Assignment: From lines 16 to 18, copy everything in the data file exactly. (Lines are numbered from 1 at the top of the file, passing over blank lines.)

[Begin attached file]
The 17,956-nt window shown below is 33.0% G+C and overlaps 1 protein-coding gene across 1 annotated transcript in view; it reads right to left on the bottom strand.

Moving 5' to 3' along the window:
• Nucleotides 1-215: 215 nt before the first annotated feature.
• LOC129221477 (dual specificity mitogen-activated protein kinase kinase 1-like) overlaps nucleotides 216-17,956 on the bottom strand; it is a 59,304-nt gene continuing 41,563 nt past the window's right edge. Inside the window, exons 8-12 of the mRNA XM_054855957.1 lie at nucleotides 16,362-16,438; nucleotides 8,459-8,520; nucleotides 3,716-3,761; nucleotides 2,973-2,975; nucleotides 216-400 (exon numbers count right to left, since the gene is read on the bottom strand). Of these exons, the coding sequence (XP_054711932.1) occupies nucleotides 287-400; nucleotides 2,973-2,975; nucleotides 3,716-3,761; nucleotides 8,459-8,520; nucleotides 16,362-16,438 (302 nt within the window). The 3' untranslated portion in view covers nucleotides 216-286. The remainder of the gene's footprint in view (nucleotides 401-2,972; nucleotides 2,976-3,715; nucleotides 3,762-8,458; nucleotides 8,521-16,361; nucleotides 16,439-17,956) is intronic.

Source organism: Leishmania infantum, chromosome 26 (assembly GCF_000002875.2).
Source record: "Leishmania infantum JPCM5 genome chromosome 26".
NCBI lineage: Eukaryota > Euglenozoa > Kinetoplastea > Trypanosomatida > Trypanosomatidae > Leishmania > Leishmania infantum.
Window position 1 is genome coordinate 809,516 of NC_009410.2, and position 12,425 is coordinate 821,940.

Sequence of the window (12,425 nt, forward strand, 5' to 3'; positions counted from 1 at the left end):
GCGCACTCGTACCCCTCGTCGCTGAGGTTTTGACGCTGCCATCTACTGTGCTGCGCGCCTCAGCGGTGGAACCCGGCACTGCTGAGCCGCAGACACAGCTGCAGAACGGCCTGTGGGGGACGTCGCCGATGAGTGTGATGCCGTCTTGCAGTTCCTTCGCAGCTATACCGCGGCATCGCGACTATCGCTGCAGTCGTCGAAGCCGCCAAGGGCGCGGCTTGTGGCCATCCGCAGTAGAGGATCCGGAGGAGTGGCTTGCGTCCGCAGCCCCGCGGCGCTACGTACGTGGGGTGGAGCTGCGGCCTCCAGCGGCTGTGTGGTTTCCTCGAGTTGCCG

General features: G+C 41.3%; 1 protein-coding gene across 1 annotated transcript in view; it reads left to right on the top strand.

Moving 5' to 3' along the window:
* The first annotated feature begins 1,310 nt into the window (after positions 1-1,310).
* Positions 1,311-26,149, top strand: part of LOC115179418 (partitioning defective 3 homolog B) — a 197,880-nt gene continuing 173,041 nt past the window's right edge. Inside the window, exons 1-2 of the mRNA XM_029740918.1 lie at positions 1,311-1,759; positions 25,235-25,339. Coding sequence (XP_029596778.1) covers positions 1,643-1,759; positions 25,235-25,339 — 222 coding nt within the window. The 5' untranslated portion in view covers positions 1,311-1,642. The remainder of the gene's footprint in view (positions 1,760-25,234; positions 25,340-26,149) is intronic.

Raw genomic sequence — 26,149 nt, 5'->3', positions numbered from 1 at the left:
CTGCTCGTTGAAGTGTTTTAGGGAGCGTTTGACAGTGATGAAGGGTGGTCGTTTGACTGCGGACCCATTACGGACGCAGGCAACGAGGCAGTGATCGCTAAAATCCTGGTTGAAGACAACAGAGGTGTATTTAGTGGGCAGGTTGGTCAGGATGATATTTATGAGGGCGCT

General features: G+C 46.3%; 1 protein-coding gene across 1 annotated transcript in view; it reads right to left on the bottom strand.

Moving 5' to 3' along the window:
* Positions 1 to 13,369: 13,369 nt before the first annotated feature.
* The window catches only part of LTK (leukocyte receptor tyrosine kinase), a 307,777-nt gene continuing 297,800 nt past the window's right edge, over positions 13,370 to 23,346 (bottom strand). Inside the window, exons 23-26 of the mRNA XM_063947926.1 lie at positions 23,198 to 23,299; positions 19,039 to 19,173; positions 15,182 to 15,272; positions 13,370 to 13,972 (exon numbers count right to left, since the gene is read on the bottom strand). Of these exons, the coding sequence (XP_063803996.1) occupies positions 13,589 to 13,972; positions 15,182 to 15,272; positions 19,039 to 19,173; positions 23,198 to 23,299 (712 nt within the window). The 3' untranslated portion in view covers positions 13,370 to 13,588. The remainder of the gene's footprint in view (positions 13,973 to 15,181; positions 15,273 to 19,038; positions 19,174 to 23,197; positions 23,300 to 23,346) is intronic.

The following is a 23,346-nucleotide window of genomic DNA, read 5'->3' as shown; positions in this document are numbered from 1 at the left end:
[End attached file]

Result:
CTGCTCGTTGAAGTGTTTTAGGGAGCGTTTGACAGTGATGAAGGGTGGTCGTTTGACTGCGGACCCATTACGGACGCAGGCAACGAGGCAGTGATCGCTAAAATCCTGGTTGAAGACAACAGAGGTGTATTTAGTGGGCAGGTTGGTCAGGATGATATTTATGAGGGCGCT

General features: G+C 46.3%; 1 protein-coding gene across 1 annotated transcript in view; it reads right to left on the bottom strand.

Moving 5' to 3' along the window: